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Fine for former Schillings operations chief who flogged 95 firm phones

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23

He pocketed over £13,500

The former head of operations at London outfit Schillings has been fined and rebuked by the regulator after it emerged he had been flogging the firm’s mobile phones.

Martin Flowers, who resigned from the media and privacy law specialist in September 2018, received a total of £13,547 for the 95 handsets, which he sold through a phone recycler, according to a regulatory settlement agreement published by the Solicitors Regulation Authority (SRA).

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Flowers’ actions came to light in July 2018 when the firm was alerted by Vodafone after it had identified “unusual activity” on the account. In September 2018, the ex-operations chief admitted to selling the mobile devices during an interview with his line manager and the firm’s head of human resources. He resigned later that day.

Flowers accepted his conduct was dishonest and admitted breaching SRA Principles by taking mobile phones belonging to the firm and selling them for personal profit.

As a result of his actions, the former Schillings man is disqualified from acting as head of legal practice or head of finance and administration of a licenced body, as well as being a manager or being employed by a licenced body.

Flowers was rebuked, fined £13,547 and ordered to pay costs of £600.

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23 Comments

Anonymous

I guess he ended up losing a few schillings.

(33)(0)

Anonymous

Ha! Showing your age there!

I take it you were born before 1971? Lol!

(1)(16)

Anonymous

Or, indeed, he doesn’t know that it’s possible to be aware of things that existed before you were born.

(3)(0)

Anonymous

Exactly! Can’t belie these mouth breathers are allowed near the internet!

(0)(0)

Anonymous

I think you hit a raw nerve there.

(2)(0)

Roger the Codger

No-one in their late 40s or early 50s wants to be reminded that they lived in the era of pounds, shillings and pence because it makes them feel very very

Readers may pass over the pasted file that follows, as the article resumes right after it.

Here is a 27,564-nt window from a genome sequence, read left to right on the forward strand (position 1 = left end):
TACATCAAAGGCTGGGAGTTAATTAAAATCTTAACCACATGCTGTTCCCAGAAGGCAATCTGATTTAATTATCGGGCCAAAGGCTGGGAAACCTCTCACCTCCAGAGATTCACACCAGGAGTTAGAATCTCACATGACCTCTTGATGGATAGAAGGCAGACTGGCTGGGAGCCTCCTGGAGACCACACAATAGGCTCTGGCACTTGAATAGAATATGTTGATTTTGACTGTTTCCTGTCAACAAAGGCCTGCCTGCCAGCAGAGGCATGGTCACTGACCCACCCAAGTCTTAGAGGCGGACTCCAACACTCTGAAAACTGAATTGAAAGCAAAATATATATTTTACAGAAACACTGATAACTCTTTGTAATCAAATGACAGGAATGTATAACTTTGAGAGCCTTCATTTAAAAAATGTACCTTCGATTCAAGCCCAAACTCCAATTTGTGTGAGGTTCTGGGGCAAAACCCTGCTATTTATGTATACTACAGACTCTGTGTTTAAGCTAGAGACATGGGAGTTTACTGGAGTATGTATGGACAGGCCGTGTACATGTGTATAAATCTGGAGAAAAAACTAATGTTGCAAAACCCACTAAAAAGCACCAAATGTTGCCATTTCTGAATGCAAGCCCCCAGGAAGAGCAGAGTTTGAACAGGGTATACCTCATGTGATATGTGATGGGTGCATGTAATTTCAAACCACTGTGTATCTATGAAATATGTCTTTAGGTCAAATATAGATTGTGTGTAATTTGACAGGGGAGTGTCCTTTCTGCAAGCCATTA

O L D

Just my 2d worth…

(4)(0)

Anonymous

Perhaps he was Austrian, where the currency was the Schilling until 2002?

Anonymous

Tom are you single?

(2)(0)

Anonymous

Are you at Kirkland?

(0)(0)

Anonymous

NO.

(0)(0)

Anonymous

I splashed out on a new computer yesterday. Again.

(1)(0)

Anonymous

If trainees are struck off for dishonestly backdating a letter, a fine for stealing 13 grands worth of phones and selling them seems a tad low.

(13)(0)

Rule of Law

It is downright outrageous, considering theft is considered a “dishonest” offence.

(4)(0)

Anonymous

£600 costs? How very un SRA…

(5)(1)

Anonymous

Very bizarre, imagine in any other circumstance just permitting a thief to repay what he had stole with a small amount towards costs.

Not even banned from working in a law firm, crazy.

(2)(0)

Anonymous

Yeah, dude/dudette! Except, a law firm is a licensed body.

(0)(1)

Anonymous

No it’s not.

(1)(0)

Anonymous

It’s not what you know…

(0)(0)

MC trainee

SRA is a monopoly that needs to be demolished. Something we need to do the undemocratic EU Council.

(5)(2)

Elderly Mannish

McTrainee?

I’ll have fries with that.

You may call me “Sir”.

(0)(1)

JD Trainee

Maybe my eyes are not seeing clearly from the drenching, but my comment has disappeared?

(0)(0)

Puzzled

Why didn’t Schillings report him to the police? Look at the Sentencing Guidelines for Theft. His sentencing range, with the breach of trust, would be 6 months to 2 years imprisonment with a starting point of 12 months.
A reluctance to involve the police is commonplace when this situation arises in the City. Compare the way benefit cheats are treated, or a shoplifter who steals high value goods.

(3)(0)

Anonymous

Because on a cost analysis of time spent having to deal with it, its not worth the price. Its a frank way of putting it, but probably pretty spot on.

They get their money back either way, and thats all thats important.

(2)(0)

Comments are closed.